The Special Cheer will affect both your Synergy and Support Gauges from the second round on, and the buff you earn will change depending on whether you won or lost the previous round. On a round win, you will gain a huge 40% Synergy Gauge buff. On a round loss, however, you will instead receive a buff that fills both of your Support Pokémon’s Support Gauges to max. This is a Cheer that is very momentum based. If you’re already winning or if you burned Burst in order to guarantee a round win, you can gain most of that meter back for free. On the other hand, even if you dropped the previous round, being able to have your Supports on deck right away will let you score the comeback you might need. Special is a difficult Cheer to use, but if you strategize around it you’ll be pleased with the results.

The Whimsical Cheer is a wildcard Cheer that may- or may not- affect you every round. You will literally get a completely random effect every round- you could get a combination of any of the buffs listed above, regardless of if you won or lost, even on the first round. However, you are just as likely to not get any buffs at all. Picking Whimsical might not pay off for you, but if you feel comfortable with gambling, it could end up being worth it. The most important element of Whimsical comes into play when you win a round via time-out. With every other Cheer, you normally would not earn the promised buffs if you won a round on time-out. However, Whimsical ignores this rule and can potentially grant you a buff even if you won on time-out… or, you know, it might not.

Look at how much my Mewtwo’s meter has increased from round one to round two. (I deliberately threw the first round against the NPC to get the guaranteed 40% meter gain.) If you play well, using Synergy or Special Cheer can allow Mewtwo to Burst as soon as the second round!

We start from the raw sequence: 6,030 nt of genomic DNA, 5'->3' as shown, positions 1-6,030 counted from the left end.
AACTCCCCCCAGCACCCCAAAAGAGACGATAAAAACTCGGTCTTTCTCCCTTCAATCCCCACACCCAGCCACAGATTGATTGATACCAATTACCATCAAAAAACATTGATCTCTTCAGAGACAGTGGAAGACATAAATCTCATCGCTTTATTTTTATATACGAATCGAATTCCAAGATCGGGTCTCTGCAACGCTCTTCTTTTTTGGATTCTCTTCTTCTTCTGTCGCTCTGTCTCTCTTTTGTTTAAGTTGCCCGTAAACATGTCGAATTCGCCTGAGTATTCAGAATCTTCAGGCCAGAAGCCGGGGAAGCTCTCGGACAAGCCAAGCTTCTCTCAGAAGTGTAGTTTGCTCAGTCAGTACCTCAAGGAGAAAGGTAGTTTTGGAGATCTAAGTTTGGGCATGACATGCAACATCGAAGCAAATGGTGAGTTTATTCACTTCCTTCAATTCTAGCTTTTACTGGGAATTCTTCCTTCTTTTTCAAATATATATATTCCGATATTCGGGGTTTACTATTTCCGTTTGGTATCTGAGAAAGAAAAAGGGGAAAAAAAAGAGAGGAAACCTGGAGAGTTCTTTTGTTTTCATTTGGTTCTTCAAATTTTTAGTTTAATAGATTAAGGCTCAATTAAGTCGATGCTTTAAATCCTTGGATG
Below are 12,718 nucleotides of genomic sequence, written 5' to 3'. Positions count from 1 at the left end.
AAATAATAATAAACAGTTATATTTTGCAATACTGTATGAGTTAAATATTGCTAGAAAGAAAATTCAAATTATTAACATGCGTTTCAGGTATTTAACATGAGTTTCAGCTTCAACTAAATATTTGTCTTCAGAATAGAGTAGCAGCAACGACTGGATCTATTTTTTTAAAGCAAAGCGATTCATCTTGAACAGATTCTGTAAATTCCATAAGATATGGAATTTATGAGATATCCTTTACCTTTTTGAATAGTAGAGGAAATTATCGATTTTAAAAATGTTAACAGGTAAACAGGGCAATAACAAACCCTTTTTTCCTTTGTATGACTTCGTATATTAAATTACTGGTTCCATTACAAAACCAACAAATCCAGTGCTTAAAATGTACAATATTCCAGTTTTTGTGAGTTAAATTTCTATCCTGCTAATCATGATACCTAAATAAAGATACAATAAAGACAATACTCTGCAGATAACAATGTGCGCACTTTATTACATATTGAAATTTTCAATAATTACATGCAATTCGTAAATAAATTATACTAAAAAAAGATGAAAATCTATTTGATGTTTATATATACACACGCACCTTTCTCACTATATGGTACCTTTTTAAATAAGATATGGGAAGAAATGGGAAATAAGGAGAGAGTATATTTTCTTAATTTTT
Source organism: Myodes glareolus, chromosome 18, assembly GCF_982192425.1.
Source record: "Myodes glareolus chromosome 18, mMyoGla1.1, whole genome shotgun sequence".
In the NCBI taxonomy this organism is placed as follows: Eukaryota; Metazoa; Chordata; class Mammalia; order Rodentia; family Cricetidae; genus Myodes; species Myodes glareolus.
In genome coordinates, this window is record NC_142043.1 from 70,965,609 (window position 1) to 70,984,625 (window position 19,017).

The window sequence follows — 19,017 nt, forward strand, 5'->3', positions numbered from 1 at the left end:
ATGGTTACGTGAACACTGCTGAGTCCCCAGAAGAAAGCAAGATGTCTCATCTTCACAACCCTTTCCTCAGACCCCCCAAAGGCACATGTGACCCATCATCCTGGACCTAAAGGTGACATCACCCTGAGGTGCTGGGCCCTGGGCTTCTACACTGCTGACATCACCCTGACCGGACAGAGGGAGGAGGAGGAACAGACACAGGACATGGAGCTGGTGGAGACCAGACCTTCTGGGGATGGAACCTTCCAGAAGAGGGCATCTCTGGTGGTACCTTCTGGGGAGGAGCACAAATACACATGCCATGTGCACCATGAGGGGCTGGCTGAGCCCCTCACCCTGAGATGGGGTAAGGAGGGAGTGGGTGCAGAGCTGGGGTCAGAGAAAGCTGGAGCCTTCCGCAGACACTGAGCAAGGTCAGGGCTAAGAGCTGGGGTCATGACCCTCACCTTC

Much like with picking a Support Set, picking a Cheer Skill depends on your personal preference and gameplan, as well as covering any deficits you may have with your combination of Pokémon and Supports. As previously mentioned, you may pick something like Synergy Cheer in order to guarantee or optimize the meter gain for characters who may be lacking in it. You may also want Support Cheer in order to gain access to certain Supports right away, or to use other Supports as frequently as possible. With regards to how useful certain Cheers are, the delineation between ‘good’ and ‘bad’ Cheers is more easily recognizable here. Standard and Support are both very useful no matter what the situation is, although Standard’s benefit on round win is only useful if you use both Supports in the Set you run. Special Cheer allows you to snowball very effectively while also providing you with a cushion if you happen to lose a round. Synergy may not grant you as much as the other Cheers if you happen to win rounds, but guaranteeing that meter gain can be useful for certain characters and playstyles. Whimsical is very gimmicky, but if you believe in yourself and your innate luck, you could turn the tides on your opponent, especially if you run Mew for maximum RNG gains. The worst Cheer by far is Pressure- there’s no real reason to pick it instead of Standard Cheer, since you’re depriving yourself of any and all buffs until round three, and the buff you earn is exactly the same as the Standard Cheer buff.

As far as my personal preferences go, I run Special Cheer as Scizor in order to keep my momentum going during each game of a set. The 40% Synergy buff incentivizes me to use my Burst in order to guarantee a round win, since I know I’ll gain most of that meter back in the next round. Likewise, even if I lose, I get to keep the meter that I didn’t burn and also gain access to Snivy immediately on round start, which can still turn the tide of the game in my favor. As Blaziken, I run Support Cheer for the sole reason of having Cresselia on deck immediately so I can get the heal, Synergy, and debuff cleanse whenever I need it.

And that’s it for this installment of Trainer’s School! You are now fully equipped with all of the information you need before beginning a game of Pokkén Tournament. The next lesson will see us breaking down the flow of battle so we can create a basic gameplan while playing against real opponents!

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Nathan “Lite the Iron Man” Dhami can be found on Twitter (@LiteTheIronMan,) on Twitch (twitch.tv/litetheironman,) and at your local.